Appeals court reversal of source code theft conviction does little to affect trade secrets valuations

The U.S. Court of Appeals for the Second Circuit reversed Sergey Aleynikov’s conviction for statutory theft of source code from Goldman Sachs, stating:

“Although “[t]he infringer invades a statutorily defined province guaranteed to the copyright holder alone[,] . . . he does not assume physical control over the copyright; nor does he wholly deprive its owner of its use.” Id. at 217. Because Aleynikov did not “assume physical control” over anything when he took the source code, and because he did not thereby “deprive [Goldman] of its use,” Aleynikov did not violate the NSPA.”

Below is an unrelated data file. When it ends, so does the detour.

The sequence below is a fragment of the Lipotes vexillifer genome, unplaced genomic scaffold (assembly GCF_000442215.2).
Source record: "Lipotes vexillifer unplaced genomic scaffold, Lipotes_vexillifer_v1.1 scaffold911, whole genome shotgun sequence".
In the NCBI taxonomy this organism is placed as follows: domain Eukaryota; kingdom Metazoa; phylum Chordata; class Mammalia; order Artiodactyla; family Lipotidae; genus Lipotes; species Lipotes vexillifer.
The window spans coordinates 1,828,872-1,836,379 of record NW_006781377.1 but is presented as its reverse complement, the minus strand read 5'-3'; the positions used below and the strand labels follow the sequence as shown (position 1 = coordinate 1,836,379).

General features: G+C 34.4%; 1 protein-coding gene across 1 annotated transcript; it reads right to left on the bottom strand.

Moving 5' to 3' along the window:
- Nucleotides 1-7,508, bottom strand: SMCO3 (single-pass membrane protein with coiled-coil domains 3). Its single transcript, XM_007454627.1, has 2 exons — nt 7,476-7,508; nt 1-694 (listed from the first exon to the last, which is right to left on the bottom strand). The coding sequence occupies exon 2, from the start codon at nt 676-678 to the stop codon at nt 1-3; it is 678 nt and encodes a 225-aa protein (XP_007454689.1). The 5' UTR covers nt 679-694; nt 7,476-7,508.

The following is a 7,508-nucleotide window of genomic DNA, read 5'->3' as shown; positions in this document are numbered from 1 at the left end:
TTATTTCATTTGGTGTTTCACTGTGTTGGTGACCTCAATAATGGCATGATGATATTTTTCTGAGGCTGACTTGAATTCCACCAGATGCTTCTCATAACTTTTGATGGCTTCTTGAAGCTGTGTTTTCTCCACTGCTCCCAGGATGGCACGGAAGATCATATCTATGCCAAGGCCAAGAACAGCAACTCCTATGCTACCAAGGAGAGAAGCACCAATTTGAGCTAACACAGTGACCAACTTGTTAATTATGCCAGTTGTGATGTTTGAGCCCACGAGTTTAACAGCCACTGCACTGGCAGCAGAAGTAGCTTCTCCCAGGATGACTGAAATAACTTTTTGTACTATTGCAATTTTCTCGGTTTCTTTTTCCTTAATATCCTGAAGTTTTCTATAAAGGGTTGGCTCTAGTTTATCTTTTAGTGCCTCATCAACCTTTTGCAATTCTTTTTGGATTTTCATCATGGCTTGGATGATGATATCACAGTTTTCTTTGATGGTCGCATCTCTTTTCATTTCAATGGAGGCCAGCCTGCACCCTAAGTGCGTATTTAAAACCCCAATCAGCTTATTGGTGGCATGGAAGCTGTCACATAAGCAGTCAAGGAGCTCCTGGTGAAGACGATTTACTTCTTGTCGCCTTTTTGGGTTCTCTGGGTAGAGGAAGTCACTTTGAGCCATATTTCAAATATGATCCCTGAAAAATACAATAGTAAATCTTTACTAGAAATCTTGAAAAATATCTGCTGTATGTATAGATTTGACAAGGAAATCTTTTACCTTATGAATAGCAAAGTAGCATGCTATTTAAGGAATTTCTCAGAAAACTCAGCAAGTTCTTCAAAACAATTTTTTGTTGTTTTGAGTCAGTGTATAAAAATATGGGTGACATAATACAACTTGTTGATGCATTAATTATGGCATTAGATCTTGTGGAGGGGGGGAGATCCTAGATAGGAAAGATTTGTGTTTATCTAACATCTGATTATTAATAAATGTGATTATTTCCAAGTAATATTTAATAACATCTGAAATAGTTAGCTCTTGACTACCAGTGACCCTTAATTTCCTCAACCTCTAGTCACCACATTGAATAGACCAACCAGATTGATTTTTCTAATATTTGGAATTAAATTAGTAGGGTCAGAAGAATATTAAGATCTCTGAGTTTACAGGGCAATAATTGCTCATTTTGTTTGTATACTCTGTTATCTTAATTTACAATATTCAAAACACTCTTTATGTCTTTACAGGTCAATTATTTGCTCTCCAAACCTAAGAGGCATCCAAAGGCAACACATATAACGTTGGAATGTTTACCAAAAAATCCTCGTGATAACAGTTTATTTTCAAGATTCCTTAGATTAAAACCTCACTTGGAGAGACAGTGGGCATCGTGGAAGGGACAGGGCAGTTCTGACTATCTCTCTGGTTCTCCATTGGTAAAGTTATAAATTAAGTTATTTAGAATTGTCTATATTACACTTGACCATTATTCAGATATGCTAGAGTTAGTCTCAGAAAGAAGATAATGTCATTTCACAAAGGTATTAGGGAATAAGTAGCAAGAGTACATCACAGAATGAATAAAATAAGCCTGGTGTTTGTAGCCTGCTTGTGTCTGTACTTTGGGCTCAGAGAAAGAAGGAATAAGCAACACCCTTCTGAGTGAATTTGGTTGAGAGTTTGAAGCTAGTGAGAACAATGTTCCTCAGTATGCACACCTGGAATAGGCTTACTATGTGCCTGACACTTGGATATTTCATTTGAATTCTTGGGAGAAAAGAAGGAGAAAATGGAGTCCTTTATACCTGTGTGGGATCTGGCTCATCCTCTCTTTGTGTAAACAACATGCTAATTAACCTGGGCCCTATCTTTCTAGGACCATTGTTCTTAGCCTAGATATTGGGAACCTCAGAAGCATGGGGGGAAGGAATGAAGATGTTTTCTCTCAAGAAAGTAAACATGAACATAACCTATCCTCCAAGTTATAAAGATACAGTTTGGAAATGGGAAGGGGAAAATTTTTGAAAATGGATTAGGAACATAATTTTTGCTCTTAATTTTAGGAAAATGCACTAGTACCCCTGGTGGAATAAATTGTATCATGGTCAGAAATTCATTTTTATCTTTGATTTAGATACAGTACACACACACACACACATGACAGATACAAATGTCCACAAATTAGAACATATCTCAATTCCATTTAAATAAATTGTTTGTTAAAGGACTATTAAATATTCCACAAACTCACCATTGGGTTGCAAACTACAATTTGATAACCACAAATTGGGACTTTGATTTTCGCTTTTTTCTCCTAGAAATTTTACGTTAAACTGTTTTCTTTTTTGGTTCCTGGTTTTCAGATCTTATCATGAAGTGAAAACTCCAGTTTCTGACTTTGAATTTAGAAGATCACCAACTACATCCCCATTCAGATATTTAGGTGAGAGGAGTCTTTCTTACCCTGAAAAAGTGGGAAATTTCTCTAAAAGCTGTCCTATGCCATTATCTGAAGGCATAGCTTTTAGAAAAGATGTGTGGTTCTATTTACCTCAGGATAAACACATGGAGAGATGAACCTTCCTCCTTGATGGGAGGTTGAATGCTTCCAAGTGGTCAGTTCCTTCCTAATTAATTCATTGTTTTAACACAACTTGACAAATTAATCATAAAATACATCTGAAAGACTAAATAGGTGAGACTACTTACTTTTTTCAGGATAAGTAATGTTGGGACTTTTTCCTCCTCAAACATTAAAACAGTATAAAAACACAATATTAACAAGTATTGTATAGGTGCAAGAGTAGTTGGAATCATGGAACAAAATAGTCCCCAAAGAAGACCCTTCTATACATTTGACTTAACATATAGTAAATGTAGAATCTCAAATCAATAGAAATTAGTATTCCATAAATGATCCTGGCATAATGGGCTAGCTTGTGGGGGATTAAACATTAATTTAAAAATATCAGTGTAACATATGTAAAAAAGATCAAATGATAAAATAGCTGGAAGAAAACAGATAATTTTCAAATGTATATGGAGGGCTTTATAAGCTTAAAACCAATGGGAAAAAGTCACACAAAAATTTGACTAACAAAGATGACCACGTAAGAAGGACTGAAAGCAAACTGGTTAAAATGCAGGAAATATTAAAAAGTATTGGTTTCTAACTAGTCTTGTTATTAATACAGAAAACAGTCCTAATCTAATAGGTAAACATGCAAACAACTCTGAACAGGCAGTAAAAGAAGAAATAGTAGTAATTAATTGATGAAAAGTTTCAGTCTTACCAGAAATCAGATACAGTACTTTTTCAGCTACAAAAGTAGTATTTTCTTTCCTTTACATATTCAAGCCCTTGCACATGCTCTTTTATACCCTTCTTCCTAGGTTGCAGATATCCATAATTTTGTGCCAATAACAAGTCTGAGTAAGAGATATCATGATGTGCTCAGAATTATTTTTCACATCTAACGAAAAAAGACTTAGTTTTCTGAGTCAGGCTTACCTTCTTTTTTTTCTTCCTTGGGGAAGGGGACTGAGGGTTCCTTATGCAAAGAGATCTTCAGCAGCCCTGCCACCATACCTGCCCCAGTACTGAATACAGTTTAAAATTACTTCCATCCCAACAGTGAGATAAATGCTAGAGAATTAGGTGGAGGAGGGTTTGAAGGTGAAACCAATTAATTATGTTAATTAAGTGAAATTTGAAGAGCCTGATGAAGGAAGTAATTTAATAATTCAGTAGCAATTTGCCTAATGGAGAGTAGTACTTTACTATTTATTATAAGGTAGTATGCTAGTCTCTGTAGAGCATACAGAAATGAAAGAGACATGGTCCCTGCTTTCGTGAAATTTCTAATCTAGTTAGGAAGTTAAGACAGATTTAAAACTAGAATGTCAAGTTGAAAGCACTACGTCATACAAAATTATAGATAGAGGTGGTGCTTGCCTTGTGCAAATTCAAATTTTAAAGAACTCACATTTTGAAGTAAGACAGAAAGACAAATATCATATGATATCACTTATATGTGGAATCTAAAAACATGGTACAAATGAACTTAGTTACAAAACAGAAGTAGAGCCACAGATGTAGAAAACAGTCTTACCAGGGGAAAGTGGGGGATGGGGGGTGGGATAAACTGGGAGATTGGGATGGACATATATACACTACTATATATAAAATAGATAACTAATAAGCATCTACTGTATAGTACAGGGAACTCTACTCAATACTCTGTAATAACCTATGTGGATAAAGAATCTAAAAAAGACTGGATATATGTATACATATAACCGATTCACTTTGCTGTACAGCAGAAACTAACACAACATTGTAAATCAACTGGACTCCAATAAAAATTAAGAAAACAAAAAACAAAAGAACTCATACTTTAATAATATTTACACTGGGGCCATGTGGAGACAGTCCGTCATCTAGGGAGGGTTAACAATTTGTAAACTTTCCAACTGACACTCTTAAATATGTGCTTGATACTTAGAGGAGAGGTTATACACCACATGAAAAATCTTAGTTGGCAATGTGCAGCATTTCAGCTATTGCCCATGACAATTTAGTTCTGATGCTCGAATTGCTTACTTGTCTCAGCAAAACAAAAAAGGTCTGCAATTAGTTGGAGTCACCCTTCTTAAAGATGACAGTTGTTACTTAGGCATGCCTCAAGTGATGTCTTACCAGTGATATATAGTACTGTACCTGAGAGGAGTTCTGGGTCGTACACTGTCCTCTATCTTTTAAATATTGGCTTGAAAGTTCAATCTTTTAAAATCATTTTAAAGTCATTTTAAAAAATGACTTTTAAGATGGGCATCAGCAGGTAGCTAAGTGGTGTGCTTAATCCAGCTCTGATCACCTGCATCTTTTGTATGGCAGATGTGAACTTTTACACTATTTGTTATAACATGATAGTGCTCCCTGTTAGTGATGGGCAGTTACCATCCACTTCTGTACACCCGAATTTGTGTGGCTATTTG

How does this affect the value of trade secrets? Presumably, it doesn’t.  Aleynikov still would face sanctions for breach of the contractual confidentiality relationship he had with Goldman.